Taking a Personality Test – A Case Study (And What To Expect)
Have you been asked to complete an assessment for a job? Don’t panic. When designed and administered correctly, objective psychometrics like a personality test can be an incredibly useful tool both for you and your work. We asked a recent candidate their experience taking one of our assessments. Read on to learn what to expect.
Recently I was given the opportunity to take a PeopleFactors’ assessment and received personal feedback from one of their professional business psychologists. I must admit, prior to actually sitting down to face this personality test I was somewhat apprehensive about it. A variety of perceptions and opinions, and many of them rather skeptical, seemed to crowd my thoughts.
What exactly would these assessments reveal about me? How accurate can an online personality test be?
I suppose these feelings that I brought with me to the personality test are likely to be shared with most people. Adults don’t often take assessments or tests, and certainly not those designed to measure their ability and potential. A common response might be that simply doing their job is measurement enough. On the other hand, people do not regularly receive opportunities to truly reveal the sum total of characteristics, talents, and abilities that make them who they are and uncover their potential for greater things.
PeopleFactors markets itself as an organization that creates wealth through people. They support organizations by identifying and nurturing their talent management process. To that end, the PeopleFactors personality tests serve as the primary discovery tool to locate the best and brightest within any business and guide these companies toward making better career development decisions that serve both the business and their employees.
Well, at least that is what I knew of PeopleFactors before diving in. But I was determined to decide for myself while taking their personality test and listening to the feedback they provided based on my results.
I consider myself an intelligent and competitive person. And I understand that these tests are designed to determine the extent to which I possess the skills and personal make-up inherent to successful business leaders.
So with this in mind, my initial approach with the first test was to give them what they wanted.
If they wanted a goal-oriented, decision-making leader, that’s exactly how I would tailor my responses, regardless if my answers accurately reflected my opinions or experience. And again, it’s my assumption that many people might do the same. I mean, we all want to appear and be perceived as smart and highly-capable and in possession of great qualities and talents that perhaps have yet to be noticed, right? I do. And because of that, I began my personality test attempting to game my assessment.
Now sure, PeopleFactors does provide timed intelligence assessment tests, which are similar to IQ tests and designed to be as definitive as possible by testing analytic ability and intellect and reasoning. You can’t beat these tests with strategy. It was with the greyer, more ambiguous assessments that queried my motivational values and managerial style that I thought I could out-manoeuvre.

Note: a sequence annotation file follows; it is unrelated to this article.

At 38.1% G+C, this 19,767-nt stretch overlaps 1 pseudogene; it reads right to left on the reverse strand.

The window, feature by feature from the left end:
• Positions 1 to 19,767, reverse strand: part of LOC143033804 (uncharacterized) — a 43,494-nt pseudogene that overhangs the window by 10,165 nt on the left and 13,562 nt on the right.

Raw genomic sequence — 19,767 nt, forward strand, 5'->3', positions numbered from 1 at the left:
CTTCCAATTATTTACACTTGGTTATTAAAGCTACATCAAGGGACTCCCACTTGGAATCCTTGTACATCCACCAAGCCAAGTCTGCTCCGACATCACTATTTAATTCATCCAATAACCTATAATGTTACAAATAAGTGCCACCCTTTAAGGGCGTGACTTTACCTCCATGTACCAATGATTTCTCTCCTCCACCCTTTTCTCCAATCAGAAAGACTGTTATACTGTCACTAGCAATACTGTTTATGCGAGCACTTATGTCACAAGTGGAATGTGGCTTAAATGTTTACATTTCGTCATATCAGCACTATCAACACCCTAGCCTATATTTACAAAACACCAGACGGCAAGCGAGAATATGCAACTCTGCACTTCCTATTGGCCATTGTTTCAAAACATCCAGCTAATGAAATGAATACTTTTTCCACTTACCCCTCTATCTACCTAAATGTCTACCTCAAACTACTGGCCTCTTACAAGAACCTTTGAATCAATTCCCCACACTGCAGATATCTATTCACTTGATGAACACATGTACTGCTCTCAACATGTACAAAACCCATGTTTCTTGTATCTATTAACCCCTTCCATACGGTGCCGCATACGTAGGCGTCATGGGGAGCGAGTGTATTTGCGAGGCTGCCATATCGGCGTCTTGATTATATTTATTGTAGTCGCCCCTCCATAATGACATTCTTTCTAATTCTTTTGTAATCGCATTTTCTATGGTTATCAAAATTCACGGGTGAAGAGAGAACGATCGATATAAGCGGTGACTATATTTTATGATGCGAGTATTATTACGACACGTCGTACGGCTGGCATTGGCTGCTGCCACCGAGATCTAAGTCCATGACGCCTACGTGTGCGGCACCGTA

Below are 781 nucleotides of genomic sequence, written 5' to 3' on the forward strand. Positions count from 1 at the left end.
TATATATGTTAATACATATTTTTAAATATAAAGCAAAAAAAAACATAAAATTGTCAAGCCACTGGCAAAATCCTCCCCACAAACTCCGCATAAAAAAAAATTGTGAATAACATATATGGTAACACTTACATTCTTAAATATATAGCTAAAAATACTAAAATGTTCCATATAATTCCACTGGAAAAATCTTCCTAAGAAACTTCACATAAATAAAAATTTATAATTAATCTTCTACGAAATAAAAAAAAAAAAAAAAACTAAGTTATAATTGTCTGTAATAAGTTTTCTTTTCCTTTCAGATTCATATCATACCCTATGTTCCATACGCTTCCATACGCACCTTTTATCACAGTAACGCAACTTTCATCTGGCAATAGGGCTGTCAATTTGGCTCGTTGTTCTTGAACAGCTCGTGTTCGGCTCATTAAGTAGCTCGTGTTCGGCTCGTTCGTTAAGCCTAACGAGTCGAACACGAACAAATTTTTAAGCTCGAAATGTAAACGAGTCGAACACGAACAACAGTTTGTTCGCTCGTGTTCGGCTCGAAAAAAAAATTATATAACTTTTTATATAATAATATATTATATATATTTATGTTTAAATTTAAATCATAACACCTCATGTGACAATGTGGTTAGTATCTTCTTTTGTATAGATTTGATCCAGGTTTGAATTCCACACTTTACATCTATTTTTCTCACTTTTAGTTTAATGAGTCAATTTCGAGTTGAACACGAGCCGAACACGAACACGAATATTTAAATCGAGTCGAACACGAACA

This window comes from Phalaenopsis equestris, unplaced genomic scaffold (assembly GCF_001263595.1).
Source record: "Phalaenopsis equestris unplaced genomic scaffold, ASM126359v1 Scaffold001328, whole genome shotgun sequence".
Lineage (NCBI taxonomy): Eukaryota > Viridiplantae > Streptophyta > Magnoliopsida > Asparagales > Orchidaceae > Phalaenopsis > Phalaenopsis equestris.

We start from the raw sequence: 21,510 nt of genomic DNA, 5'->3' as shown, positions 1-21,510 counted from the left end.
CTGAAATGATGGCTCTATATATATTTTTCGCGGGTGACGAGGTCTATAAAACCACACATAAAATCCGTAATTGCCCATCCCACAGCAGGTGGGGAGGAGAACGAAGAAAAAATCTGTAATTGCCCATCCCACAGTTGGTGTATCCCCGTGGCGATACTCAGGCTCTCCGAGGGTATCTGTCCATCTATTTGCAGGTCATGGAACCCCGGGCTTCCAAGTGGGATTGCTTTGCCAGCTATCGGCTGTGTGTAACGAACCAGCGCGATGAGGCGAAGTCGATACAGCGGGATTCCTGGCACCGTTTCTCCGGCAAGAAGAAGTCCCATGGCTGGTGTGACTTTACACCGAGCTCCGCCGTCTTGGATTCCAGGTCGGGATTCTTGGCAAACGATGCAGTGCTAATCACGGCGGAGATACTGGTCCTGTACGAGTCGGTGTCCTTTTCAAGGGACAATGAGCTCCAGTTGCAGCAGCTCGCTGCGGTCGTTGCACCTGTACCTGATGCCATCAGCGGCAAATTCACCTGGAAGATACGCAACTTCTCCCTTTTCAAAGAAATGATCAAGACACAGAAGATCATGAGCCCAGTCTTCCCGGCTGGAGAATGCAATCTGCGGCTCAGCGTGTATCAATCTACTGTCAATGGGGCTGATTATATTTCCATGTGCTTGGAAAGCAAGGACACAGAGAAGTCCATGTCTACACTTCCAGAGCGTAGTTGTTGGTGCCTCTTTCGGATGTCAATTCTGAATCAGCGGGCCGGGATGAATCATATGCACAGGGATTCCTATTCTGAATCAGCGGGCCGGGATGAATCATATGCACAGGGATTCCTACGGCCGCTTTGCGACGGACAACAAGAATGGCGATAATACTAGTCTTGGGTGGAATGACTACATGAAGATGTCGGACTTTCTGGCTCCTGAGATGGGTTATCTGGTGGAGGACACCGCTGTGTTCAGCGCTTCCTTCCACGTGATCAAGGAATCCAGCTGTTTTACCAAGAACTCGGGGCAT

It took me no more than 15 minutes, however, to understand that this tactic wasn’t going to work.
Even as I attempted to provide the answers I felt most characteristic to executive-level managers, the questions I encountered often contained no absolute correct response at all. Moreover, I soon realized that many questions were being posed again and again, each time slightly reworded or positioned from a new vantage. That’s when I really began to appreciate and admire what PeopleFactors was doing. If I couldn’t out-think the test, my only other option was to be honest and answer each question as truthfully as I could. And that’s the point.
As I moved through each test, I found the questions to be exacting, demanding, and often illuminating. Many of my own responses surprised me. And the further I moved away from the idea that I could somehow manipulate my responses to produce a better “score”, the more attentive I became to my own opinions and preferences, and the more I enjoyed responding. I finished the personality test feeling certain that whatever my results revealed, they’d be a very accurate measurement of the person and employee that I am. I couldn’t wait to hear the feedback.
Two days later, I received both a comprehensive analysis report and a telephone call from one of PeopleFactors’ consultants. Together, we examined how my responses to the personality test shaped their findings and I found our conversation to be a helpful pairing to the conclusions made in the report. The consultant was kind and informative and explained how my skill sets and personal qualities might best be applied within an actual work environment. And I was correct – my results were a thoughtful and intimate reflection of who I really am.
The services PeopleFactors offers extend well beyond my assessment experience, but it’s easy to imagine the practicality and effectiveness of their products and services once applied to an entire team or workforce. The assessments themselves are a great tool to establish and maintain a successful organizational development structure and PeopleFactors should be considered experts at helping companies get there.
Thank you Sean Duffy for this wonderful write-up!